Why Am I Seeing Black Spots?

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Do you sometimes see black spots in front of your eyes? If you notice specks, squiggly lines, or cobwebs in your line of sight, these are likely what's known as floaters. Floaters are clumps of the gel-like vitreous humor that fills your eye. These are very common, and while potentially annoying, they are usually not a cause for concern.

This article will discuss seeing spots in your vision, what seeing flashes might mean, possible causes, when to see a doctor, and treatment options.

Doctor performing an eye exam on patient

Ned Frisk / Getty Images


If you have floaters, you may have noticed them but not have been exactly sure what to call them. These may appear slightly different depending upon how the vitreous gel clumps together. You might describe these as the following:

  • Spots
  • Squiggly lines
  • Cobwebs
  • Dark blobs
  • Ring-shaped
  • Strands of thread

Do They Go Away?

Sometime eye floaters go away on their own or become less obtrusive. They may not need treatment.


Sometimes seeing flashes of light can precede the onset of floaters. That's because floaters can occur after what's known as a posterior vitreous detachment. By age 80, more than half of the population has had a posterior vitreous detachment.

It occurs because the central part of the vitreous gel that fills the eye starts to liquefy and can no longer support the gel on the edges. This, in turn, detaches from the sides and collapses into the liquified center.

As this tugs on the retina, the light-sensing layer at the back of the eye, it can cause flashes of light. While many times the posterior vitreous may tug on the vitreous without any problem and then simply detach from this, other times there may be issues that can be more serious such as a retinal tear that can lead to a retinal detachment.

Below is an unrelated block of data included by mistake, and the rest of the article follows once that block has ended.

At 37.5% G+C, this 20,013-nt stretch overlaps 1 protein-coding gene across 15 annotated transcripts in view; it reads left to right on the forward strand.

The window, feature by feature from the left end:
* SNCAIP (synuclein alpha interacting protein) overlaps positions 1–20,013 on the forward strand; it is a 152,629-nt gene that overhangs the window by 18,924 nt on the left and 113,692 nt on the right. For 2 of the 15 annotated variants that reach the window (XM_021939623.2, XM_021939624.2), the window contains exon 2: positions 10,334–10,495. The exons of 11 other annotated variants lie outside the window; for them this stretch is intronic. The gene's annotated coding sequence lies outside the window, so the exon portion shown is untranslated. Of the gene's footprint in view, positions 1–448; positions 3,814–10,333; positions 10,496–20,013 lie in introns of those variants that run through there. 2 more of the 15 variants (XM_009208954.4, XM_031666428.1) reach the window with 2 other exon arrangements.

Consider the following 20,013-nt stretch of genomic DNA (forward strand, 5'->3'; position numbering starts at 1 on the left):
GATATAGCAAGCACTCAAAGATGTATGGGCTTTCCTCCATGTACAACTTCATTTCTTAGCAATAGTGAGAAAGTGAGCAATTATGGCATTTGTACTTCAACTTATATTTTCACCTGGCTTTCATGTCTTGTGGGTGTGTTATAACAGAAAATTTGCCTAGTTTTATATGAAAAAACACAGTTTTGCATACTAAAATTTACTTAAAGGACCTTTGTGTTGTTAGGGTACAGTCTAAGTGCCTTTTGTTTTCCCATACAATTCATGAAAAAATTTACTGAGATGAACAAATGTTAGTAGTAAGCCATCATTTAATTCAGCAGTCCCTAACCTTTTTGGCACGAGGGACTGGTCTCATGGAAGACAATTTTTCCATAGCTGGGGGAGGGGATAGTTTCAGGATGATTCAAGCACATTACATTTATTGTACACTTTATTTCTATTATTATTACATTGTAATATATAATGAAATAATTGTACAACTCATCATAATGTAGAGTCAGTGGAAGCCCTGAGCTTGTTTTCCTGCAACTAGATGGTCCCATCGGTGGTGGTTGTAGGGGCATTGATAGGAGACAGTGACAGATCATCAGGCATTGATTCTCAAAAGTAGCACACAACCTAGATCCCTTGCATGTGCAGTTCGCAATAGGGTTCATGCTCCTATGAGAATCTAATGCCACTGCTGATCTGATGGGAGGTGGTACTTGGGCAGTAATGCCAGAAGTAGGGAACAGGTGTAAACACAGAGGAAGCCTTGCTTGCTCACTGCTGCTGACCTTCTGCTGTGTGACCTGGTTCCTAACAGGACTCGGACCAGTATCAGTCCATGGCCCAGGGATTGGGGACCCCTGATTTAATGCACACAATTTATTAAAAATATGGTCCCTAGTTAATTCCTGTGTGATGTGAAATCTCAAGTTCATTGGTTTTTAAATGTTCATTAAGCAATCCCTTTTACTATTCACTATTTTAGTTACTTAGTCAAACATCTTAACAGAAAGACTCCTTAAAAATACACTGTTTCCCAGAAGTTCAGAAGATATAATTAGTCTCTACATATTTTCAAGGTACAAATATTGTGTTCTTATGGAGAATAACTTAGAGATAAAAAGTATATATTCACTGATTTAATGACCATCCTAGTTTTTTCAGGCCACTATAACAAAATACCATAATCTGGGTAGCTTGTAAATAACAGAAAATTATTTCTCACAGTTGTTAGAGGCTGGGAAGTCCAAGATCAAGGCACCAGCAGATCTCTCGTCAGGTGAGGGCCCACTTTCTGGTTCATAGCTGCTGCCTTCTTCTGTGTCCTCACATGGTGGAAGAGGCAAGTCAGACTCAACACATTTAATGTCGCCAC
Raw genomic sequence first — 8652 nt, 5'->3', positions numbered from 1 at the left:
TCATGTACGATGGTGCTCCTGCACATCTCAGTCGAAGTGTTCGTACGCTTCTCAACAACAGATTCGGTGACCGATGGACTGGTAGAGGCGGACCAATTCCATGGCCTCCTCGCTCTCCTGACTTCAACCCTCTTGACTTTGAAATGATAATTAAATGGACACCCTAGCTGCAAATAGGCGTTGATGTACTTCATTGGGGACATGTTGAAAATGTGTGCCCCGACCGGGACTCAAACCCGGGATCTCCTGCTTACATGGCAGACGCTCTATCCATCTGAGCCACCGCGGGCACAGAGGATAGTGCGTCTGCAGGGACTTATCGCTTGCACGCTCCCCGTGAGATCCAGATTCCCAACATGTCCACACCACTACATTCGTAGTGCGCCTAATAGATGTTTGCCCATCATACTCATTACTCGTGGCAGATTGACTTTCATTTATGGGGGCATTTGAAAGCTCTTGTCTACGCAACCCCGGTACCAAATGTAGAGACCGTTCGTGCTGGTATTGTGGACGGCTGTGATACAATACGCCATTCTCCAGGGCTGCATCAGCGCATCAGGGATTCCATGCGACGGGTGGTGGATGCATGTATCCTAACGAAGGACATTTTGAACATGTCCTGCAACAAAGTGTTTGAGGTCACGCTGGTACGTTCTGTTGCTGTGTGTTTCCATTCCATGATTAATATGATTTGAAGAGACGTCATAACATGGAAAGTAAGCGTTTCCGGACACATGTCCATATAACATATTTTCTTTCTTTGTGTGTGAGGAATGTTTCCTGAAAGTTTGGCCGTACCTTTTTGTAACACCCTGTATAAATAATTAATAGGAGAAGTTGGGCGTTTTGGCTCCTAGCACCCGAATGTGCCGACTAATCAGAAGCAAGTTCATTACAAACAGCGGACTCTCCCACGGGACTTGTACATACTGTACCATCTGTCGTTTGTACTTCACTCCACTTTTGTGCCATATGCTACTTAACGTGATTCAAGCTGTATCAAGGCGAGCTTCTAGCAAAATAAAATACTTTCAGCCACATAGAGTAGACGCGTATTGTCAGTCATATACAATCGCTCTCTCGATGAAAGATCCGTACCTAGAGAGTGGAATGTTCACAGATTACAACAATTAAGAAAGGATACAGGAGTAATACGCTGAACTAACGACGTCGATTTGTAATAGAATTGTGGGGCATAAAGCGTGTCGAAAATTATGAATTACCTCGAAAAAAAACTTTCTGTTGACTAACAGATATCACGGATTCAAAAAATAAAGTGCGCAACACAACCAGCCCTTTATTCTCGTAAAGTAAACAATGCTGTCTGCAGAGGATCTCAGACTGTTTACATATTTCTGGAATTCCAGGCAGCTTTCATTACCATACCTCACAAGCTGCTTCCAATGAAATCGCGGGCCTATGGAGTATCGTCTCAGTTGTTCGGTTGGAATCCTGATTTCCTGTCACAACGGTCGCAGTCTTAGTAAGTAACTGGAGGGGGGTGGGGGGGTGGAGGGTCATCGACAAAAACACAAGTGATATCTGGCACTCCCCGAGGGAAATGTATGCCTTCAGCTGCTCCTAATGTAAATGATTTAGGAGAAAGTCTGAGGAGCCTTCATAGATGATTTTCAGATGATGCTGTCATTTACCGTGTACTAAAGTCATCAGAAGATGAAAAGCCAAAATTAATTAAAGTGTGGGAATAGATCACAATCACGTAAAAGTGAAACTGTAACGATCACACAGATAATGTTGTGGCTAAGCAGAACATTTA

You may also experience flashes if you hit your head and this, in turn, shakes the vitreous, which may pull on the vitreous, causing you to "see stars."

In some cases, you may see flashes of light akin to a jagged lightning bolt linked to a blood vessel spasm in the brain and usually occurs just in one eye. This is called an ocular migraine and may or may not occur with a headache. Migraine with aura is a type of ocular migraine.


For many, floaters are a normal part of aging. These occur when some of the gel-like substance that normally fills the eye, known as vitreous, begins to shrink and, in turn, clumps together and forms particles. These particles can float through the vitreous into your line of sight and cast shadows on the retina as they do so.

Many times, these will eventually settle and you will no longer notice them.

In other cases, floaters may be related to having blood in the eye from leaking blood vessels which are often associated with diabetic retinopathy. Anyone with diabetes should regularly have their eyes examined to check for this condition.

Also, those who experience inflammation and swelling of the middle layer of the eye, known as uveitis, may at times get floaters.


Many times no treatment is needed. With time, you become less aware of these, and they become less annoying.


If treatment is needed, one possibility is what's known as a vitrectomy. This at one time was the only treatment available. It involves removing all of the jelly inside of the eye and using clear sterile fluid in its place.

This treatment, however, is not without risks. These include:

  • Potential for retinal detachment
  • Eye infection (serious)
  • Appearance of new floaters
  • Retinal tear
  • Cataract development (clouding of the lens)

Because of these risks, some of which can be sight-threatening, your surgeon will have to weigh the potential for these issues with the need to remove the floaters.


Another treatment option with less risk is what's known as laser vitreolysis. With this outpatient procedure, floaters are broken up with the aid of the laser. This is aimed through the dilated pupil at the floater. These, in turn, are either vaporized or broken up into smaller less noticeable pieces.